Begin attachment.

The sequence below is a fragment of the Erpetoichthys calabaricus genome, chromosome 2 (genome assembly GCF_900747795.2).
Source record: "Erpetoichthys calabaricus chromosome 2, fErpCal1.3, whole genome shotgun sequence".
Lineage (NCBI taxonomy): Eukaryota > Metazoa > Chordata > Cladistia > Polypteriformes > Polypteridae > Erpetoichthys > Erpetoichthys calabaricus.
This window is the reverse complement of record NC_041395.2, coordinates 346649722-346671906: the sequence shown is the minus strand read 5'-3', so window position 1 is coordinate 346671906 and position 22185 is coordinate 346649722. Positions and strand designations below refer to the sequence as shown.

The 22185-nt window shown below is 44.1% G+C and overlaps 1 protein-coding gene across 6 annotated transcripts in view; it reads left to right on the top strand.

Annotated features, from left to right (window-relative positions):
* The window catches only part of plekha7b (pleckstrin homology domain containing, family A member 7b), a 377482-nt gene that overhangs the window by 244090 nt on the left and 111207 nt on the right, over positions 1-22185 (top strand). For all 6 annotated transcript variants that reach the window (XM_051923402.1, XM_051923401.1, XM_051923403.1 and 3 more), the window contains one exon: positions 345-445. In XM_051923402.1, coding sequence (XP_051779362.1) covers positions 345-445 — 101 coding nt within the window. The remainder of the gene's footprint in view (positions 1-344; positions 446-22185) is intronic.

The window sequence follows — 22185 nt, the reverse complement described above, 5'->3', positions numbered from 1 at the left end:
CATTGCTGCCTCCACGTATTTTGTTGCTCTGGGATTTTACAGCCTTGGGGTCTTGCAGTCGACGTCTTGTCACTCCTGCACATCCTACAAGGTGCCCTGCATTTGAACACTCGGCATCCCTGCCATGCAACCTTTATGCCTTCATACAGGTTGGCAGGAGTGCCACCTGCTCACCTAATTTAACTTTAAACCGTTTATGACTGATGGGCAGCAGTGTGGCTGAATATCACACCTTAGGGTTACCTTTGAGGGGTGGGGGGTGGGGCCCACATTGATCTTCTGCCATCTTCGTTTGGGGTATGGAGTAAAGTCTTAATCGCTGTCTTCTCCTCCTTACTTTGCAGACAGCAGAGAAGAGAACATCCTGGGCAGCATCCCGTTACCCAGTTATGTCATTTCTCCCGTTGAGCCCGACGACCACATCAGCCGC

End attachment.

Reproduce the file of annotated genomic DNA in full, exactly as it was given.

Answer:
The sequence below is a fragment of the Erpetoichthys calabaricus genome, chromosome 2 (genome assembly GCF_900747795.2).
Source record: "Erpetoichthys calabaricus chromosome 2, fErpCal1.3, whole genome shotgun sequence".
Lineage (NCBI taxonomy): Eukaryota > Metazoa > Chordata > Cladistia > Polypteriformes > Polypteridae > Erpetoichthys > Erpetoichthys calabaricus.
This window is the reverse complement of record NC_041395.2, coordinates 346649722-346671906: the sequence shown is the minus strand read 5'-3', so window position 1 is coordinate 346671906 and position 22185 is coordinate 346649722. Positions and strand designations below refer to the sequence as shown.

The 22185-nt window shown below is 44.1% G+C and overlaps 1 protein-coding gene across 6 annotated transcripts in view; it reads left to right on the top strand.

Annotated features, from left to right (window-relative positions):
* The window catches only part of plekha7b (pleckstrin homology domain containing, family A member 7b), a 377482-nt gene that overhangs the window by 244090 nt on the left and 111207 nt on the right, over positions 1-22185 (top strand). For all 6 annotated transcript variants that reach the window (XM_051923402.1, XM_051923401.1, XM_051923403.1 and 3 more), the window contains one exon: positions 345-445. In XM_051923402.1, coding sequence (XP_051779362.1) covers positions 345-445 — 101 coding nt within the window. The remainder of the gene's footprint in view (positions 1-344; positions 446-22185) is intronic.

The window sequence follows — 22185 nt, the reverse complement described above, 5'->3', positions numbered from 1 at the left end:
CATTGCTGCCTCCACGTATTTTGTTGCTCTGGGATTTTACAGCCTTGGGGTCTTGCAGTCGACGTCTTGTCACTCCTGCACATCCTACAAGGTGCCCTGCATTTGAACACTCGGCATCCCTGCCATGCAACCTTTATGCCTTCATACAGGTTGGCAGGAGTGCCACCTGCTCACCTAATTTAACTTTAAACCGTTTATGACTGATGGGCAGCAGTGTGGCTGAATATCACACCTTAGGGTTACCTTTGAGGGGTGGGGGGTGGGGCCCACATTGATCTTCTGCCATCTTCGTTTGGGGTATGGAGTAAAGTCTTAATCGCTGTCTTCTCCTCCTTACTTTGCAGACAGCAGAGAAGAGAACATCCTGGGCAGCATCCCGTTACCCAGTTATGTCATTTCTCCCGTTGAGCCCGACGACCACATCAGCCGC